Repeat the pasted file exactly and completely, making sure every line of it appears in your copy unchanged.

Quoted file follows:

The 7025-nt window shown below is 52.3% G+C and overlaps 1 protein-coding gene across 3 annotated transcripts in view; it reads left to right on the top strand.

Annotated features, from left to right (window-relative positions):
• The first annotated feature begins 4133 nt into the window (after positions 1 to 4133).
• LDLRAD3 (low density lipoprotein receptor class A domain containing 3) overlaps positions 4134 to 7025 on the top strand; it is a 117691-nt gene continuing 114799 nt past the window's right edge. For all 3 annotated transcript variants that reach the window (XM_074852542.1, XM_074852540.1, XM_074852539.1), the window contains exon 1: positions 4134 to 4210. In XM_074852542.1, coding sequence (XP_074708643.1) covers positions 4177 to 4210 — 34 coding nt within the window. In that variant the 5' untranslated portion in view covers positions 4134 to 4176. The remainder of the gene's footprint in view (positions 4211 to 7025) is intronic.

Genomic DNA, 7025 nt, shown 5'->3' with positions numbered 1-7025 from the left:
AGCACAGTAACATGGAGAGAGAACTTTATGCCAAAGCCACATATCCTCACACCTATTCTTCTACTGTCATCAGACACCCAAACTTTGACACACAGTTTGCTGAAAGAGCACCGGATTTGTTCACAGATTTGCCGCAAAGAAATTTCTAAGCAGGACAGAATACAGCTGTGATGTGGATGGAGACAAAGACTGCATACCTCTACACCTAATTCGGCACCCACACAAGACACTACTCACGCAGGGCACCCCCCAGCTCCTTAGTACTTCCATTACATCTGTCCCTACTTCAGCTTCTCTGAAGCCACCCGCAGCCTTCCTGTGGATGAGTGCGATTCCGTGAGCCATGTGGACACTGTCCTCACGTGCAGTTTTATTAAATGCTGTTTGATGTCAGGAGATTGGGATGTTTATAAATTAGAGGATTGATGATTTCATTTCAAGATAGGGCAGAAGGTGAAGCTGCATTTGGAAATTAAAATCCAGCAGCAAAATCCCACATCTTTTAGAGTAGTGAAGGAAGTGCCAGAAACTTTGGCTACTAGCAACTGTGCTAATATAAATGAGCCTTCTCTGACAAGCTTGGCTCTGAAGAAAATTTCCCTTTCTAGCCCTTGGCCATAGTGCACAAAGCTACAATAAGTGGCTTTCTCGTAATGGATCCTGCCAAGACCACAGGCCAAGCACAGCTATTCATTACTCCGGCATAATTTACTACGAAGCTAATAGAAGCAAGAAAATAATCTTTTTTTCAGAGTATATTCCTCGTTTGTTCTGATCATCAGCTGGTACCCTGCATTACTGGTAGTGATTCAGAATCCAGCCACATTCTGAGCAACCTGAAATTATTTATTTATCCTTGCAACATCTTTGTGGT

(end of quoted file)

The 7025-nt window shown below is 52.3% G+C and overlaps 1 protein-coding gene across 3 annotated transcripts in view; it reads left to right on the top strand.

Annotated features, from left to right (window-relative positions):
• The first annotated feature begins 4133 nt into the window (after positions 1 to 4133).
• LDLRAD3 (low density lipoprotein receptor class A domain containing 3) overlaps positions 4134 to 7025 on the top strand; it is a 117691-nt gene continuing 114799 nt past the window's right edge. For all 3 annotated transcript variants that reach the window (XM_074852542.1, XM_074852540.1, XM_074852539.1), the window contains exon 1: positions 4134 to 4210. In XM_074852542.1, coding sequence (XP_074708643.1) covers positions 4177 to 4210 — 34 coding nt within the window. In that variant the 5' untranslated portion in view covers positions 4134 to 4176. The remainder of the gene's footprint in view (positions 4211 to 7025) is intronic.

Genomic DNA, 7025 nt, shown 5'->3' with positions numbered 1-7025 from the left:
AGCACAGTAACATGGAGAGAGAACTTTATGCCAAAGCCACATATCCTCACACCTATTCTTCTACTGTCATCAGACACCCAAACTTTGACACACAGTTTGCTGAAAGAGCACCGGATTTGTTCACAGATTTGCCGCAAAGAAATTTCTAAGCAGGACAGAATACAGCTGTGATGTGGATGGAGACAAAGACTGCATACCTCTACACCTAATTCGGCACCCACACAAGACACTACTCACGCAGGGCACCCCCCAGCTCCTTAGTACTTCCATTACATCTGTCCCTACTTCAGCTTCTCTGAAGCCACCCGCAGCCTTCCTGTGGATGAGTGCGATTCCGTGAGCCATGTGGACACTGTCCTCACGTGCAGTTTTATTAAATGCTGTTTGATGTCAGGAGATTGGGATGTTTATAAATTAGAGGATTGATGATTTCATTTCAAGATAGGGCAGAAGGTGAAGCTGCATTTGGAAATTAAAATCCAGCAGCAAAATCCCACATCTTTTAGAGTAGTGAAGGAAGTGCCAGAAACTTTGGCTACTAGCAACTGTGCTAATATAAATGAGCCTTCTCTGACAAGCTTGGCTCTGAAGAAAATTTCCCTTTCTAGCCCTTGGCCATAGTGCACAAAGCTACAATAAGTGGCTTTCTCGTAATGGATCCTGCCAAGACCACAGGCCAAGCACAGCTATTCATTACTCCGGCATAATTTACTACGAAGCTAATAGAAGCAAGAAAATAATCTTTTTTTCAGAGTATATTCCTCGTTTGTTCTGATCATCAGCTGGTACCCTGCATTACTGGTAGTGATTCAGAATCCAGCCACATTCTGAGCAACCTGAAATTATTTATTTATCCTTGCAACATCTTTGTGGT